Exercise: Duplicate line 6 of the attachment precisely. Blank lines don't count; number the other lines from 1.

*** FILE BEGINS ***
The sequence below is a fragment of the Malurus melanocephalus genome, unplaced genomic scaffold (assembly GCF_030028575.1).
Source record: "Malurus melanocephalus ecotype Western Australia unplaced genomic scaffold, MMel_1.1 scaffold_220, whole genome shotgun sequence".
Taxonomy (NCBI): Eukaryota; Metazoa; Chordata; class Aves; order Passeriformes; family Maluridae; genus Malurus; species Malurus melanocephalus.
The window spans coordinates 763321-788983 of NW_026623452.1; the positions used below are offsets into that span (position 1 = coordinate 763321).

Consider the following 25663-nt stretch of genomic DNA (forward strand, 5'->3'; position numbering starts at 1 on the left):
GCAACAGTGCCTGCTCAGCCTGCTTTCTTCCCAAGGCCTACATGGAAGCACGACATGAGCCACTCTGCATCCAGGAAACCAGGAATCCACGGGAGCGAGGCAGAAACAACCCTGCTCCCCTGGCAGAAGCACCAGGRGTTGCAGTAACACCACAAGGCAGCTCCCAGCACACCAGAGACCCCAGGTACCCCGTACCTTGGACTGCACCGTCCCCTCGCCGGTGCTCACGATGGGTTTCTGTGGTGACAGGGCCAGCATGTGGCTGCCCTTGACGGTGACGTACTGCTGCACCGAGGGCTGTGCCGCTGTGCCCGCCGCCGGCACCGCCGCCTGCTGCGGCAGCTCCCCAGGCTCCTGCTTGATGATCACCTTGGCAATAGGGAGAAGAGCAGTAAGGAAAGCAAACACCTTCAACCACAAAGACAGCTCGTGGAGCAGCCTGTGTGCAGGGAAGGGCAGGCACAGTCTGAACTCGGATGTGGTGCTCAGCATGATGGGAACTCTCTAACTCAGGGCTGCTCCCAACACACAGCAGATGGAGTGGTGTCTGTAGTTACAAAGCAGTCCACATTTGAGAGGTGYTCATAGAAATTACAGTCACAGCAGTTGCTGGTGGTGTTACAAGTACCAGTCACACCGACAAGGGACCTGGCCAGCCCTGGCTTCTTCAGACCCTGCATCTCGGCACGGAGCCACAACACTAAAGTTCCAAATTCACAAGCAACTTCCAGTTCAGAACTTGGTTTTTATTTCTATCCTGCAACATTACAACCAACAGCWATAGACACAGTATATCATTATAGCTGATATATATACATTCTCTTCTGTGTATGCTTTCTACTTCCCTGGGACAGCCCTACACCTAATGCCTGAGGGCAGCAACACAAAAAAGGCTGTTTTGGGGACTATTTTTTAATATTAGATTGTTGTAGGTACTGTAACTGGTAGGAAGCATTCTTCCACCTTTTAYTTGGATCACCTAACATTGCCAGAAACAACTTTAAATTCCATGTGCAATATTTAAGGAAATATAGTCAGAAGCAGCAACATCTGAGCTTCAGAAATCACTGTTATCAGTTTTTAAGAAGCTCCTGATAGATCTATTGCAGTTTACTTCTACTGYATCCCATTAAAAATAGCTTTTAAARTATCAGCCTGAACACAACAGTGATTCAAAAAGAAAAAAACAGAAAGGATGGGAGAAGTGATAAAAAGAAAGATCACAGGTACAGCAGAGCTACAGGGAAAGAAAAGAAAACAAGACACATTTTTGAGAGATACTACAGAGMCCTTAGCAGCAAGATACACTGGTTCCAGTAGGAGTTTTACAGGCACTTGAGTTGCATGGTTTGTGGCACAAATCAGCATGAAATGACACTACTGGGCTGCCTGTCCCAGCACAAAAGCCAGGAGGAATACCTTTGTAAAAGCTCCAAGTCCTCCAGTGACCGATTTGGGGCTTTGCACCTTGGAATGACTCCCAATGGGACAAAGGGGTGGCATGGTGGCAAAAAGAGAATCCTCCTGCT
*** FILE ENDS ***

GCAACAGTGCCTGCTCAGCCTGCTTTCTTCCCAAGGCCTACATGGAAGCACGACATGAGCCACTCTGCATCCAGGAAACCAGGAATCCACGGGAGCGAGGCAGAAACAACCCTGCTCCCCTGGCAGAAGCACCAGGRGTTGCAGTAACACCACAAGGCAGCTCCCAGCACACCAGAGACCCCAGGTACCCCGTACCTTGGACTGCACCGTCCCCTCGCCGGTGCTCACGATGGGTTTCTGTGGTGACAGGGCCAGCATGTGGCTGCCCTTGACGGTGACGTACTGCTGCACCGAGGGCTGTGCCGCTGTGCCCGCCGCCGGCACCGCCGCCTGCTGCGGCAGCTCCCCAGGCTCCTGCTTGATGATCACCTTGGCAATAGGGAGAAGAGCAGTAAGGAAAGCAAACACCTTCAACCACAAAGACAGCTCGTGGAGCAGCCTGTGTGCAGGGAAGGGCAGGCACAGTCTGAACTCGGATGTGGTGCTCAGCATGATGGGAACTCTCTAACTCAGGGCTGCTCCCAACACACAGCAGATGGAGTGGTGTCTGTAGTTACAAAGCAGTCCACATTTGAGAGGTGYTCATAGAAATTACAGTCACAGCAGTTGCTGGTGGTGTTACAAGTACCAGTCACACCGACAAGGGACCTGGCCAGCCCTGGCTTCTTCAGACCCTGCATCTCGGCACGGAGCCACAACACTAAAGTTCCAAATTCACAAGCAACTTCCAGTTCAGAACTTGGTTTTTATTTCTATCCTGCAACATTACAACCAACAGCWATAGACACAGTATATCATTATAGCTGATATATATACATTCTCTTCTGTGTATGCTTTCTACTTCCCTGGGACAGCCCTACACCTAATGCCTGAGGGCAGCAACACAAAAAAGGCTGTTTTGGGGACTATTTTTTAATATTAGATTGTTGTAGGTACTGTAACTGGTAGGAAGCATTCTTCCACCTTTTAYTTGGATCACCTAACATTGCCAGAAACAACTTTAAATTCCATGTGCAATATTTAAGGAAATATAGTCAGAAGCAGCAACATCTGAGCTTCAGAAATCACTGTTATCAGTTTTTAAGAAGCTCCTGATAGATCTATTGCAGTTTACTTCTACTGYATCCCATTAAAAATAGCTTTTAAARTATCAGCCTGAACACAACAGTGATTCAAAAAGAAAAAAACAGAAAGGATGGGAGAAGTGATAAAAAGAAAGATCACAGGTACAGCAGAGCTACAGGGAAAGAAAAGAAAACAAGACACATTTTTGAGAGATACTACAGAGMCCTTAGCAGCAAGATACACTGGTTCCAGTAGGAGTTTTACAGGCACTTGAGTTGCATGGTTTGTGGCACAAATCAGCATGAAATGACACTACTGGGCTGCCTGTCCCAGCACAAAAGCCAGGAGGAATACCTTTGTAAAAGCTCCAAGTCCTCCAGTGACCGATTTGGGGCTTTGCACCTTGGAATGACTCCCAATGGGACAAAGGGGTGGCATGGTGGCAAAAAGAGAATCCTCCTGCT